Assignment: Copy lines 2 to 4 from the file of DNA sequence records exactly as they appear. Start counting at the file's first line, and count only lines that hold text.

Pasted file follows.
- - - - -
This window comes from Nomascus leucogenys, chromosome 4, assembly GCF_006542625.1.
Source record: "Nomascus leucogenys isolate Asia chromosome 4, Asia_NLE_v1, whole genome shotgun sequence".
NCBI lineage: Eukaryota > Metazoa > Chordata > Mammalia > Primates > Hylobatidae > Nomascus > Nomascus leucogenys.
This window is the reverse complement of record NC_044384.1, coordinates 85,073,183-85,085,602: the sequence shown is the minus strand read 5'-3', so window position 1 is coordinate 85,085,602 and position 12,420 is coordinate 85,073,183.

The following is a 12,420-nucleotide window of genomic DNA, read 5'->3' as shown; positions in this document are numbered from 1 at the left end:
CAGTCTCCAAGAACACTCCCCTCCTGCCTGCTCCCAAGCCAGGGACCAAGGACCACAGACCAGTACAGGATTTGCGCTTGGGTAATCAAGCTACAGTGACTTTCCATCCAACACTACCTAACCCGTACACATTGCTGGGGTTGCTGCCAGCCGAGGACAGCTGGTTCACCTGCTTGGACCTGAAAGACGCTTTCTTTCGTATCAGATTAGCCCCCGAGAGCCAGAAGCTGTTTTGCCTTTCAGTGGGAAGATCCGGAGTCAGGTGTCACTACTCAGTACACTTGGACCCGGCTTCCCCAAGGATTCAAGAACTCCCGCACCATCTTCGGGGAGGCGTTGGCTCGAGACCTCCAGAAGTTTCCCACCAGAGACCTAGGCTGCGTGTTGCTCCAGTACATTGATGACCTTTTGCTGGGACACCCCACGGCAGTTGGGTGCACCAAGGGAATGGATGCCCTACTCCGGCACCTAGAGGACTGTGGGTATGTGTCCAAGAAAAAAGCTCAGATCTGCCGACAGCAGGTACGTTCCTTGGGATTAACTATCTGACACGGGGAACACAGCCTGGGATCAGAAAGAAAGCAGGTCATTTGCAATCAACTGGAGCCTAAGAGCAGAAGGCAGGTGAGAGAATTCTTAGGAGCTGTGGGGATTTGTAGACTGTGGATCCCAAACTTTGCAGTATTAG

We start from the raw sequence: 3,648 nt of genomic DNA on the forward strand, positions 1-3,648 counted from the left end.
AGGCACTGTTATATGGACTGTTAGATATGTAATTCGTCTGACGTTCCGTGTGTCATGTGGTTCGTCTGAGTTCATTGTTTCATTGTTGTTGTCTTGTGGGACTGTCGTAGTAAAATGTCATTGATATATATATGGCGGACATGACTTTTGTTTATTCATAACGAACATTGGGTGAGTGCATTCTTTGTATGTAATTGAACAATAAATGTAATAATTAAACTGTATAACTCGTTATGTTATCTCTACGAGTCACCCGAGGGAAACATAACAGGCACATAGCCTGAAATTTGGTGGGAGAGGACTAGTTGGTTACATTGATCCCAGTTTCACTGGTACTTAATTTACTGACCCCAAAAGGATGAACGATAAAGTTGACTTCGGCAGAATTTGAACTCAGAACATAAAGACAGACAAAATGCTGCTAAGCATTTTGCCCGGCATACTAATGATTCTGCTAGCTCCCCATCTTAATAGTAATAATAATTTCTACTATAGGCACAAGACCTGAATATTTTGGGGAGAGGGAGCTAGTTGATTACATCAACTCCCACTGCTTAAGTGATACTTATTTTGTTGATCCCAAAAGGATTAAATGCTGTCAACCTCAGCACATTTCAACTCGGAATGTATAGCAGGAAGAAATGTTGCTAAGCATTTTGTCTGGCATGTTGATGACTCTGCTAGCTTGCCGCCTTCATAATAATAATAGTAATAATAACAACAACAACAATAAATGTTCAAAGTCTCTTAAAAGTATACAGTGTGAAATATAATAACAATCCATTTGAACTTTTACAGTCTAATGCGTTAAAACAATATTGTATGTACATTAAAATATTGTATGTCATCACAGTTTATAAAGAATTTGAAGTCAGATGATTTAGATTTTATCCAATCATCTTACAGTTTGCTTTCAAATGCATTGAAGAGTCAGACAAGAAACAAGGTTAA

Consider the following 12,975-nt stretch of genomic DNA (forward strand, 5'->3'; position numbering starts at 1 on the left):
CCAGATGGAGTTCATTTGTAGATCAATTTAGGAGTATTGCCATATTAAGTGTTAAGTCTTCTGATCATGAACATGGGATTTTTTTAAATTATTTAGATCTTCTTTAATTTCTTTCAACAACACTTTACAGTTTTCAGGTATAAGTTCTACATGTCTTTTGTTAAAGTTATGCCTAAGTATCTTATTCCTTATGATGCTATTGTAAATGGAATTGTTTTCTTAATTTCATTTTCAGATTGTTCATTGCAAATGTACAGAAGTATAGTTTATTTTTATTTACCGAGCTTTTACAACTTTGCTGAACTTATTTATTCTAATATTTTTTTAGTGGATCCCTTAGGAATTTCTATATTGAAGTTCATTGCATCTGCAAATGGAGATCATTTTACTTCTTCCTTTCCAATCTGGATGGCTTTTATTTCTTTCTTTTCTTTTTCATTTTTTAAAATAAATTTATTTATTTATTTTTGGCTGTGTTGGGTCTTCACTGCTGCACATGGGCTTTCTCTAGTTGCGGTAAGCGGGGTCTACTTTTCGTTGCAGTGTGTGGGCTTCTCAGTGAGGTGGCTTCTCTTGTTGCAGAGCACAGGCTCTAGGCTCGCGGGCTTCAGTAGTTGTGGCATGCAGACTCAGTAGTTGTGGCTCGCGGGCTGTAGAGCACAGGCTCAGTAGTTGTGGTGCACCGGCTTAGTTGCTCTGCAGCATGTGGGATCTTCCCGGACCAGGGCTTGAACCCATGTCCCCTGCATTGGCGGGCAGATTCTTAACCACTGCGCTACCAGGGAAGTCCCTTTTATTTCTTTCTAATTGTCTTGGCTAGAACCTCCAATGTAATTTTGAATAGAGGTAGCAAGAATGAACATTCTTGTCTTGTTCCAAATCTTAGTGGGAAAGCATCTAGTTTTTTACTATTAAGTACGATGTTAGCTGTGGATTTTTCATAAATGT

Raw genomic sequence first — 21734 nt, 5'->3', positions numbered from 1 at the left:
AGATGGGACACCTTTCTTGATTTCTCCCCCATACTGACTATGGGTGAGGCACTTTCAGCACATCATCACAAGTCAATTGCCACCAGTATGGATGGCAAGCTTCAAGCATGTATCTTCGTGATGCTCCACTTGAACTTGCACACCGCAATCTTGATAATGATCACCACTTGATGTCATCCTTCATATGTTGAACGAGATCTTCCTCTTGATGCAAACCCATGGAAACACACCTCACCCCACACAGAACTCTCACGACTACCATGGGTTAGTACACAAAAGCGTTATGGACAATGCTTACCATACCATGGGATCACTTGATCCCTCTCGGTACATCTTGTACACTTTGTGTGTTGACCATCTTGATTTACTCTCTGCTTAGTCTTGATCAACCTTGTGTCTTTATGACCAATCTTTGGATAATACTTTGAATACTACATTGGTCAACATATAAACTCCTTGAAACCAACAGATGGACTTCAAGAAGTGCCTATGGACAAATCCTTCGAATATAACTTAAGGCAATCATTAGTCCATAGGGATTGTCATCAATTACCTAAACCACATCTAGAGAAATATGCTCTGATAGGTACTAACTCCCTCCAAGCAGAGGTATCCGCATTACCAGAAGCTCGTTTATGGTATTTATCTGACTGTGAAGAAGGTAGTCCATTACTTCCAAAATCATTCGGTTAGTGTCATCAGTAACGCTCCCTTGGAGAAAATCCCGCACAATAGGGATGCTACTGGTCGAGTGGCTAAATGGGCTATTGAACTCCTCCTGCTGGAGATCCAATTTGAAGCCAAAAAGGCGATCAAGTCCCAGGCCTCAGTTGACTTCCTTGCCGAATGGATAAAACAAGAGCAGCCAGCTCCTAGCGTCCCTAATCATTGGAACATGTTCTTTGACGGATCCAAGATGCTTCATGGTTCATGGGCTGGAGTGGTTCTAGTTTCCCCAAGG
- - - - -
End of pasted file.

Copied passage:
Source record: "Nomascus leucogenys isolate Asia chromosome 4, Asia_NLE_v1, whole genome shotgun sequence".
NCBI lineage: Eukaryota > Metazoa > Chordata > Mammalia > Primates > Hylobatidae > Nomascus > Nomascus leucogenys.
This window is the reverse complement of record NC_044384.1, coordinates 85,073,183-85,085,602: the sequence shown is the minus strand read 5'-3', so window position 1 is coordinate 85,085,602 and position 12,420 is coordinate 85,073,183.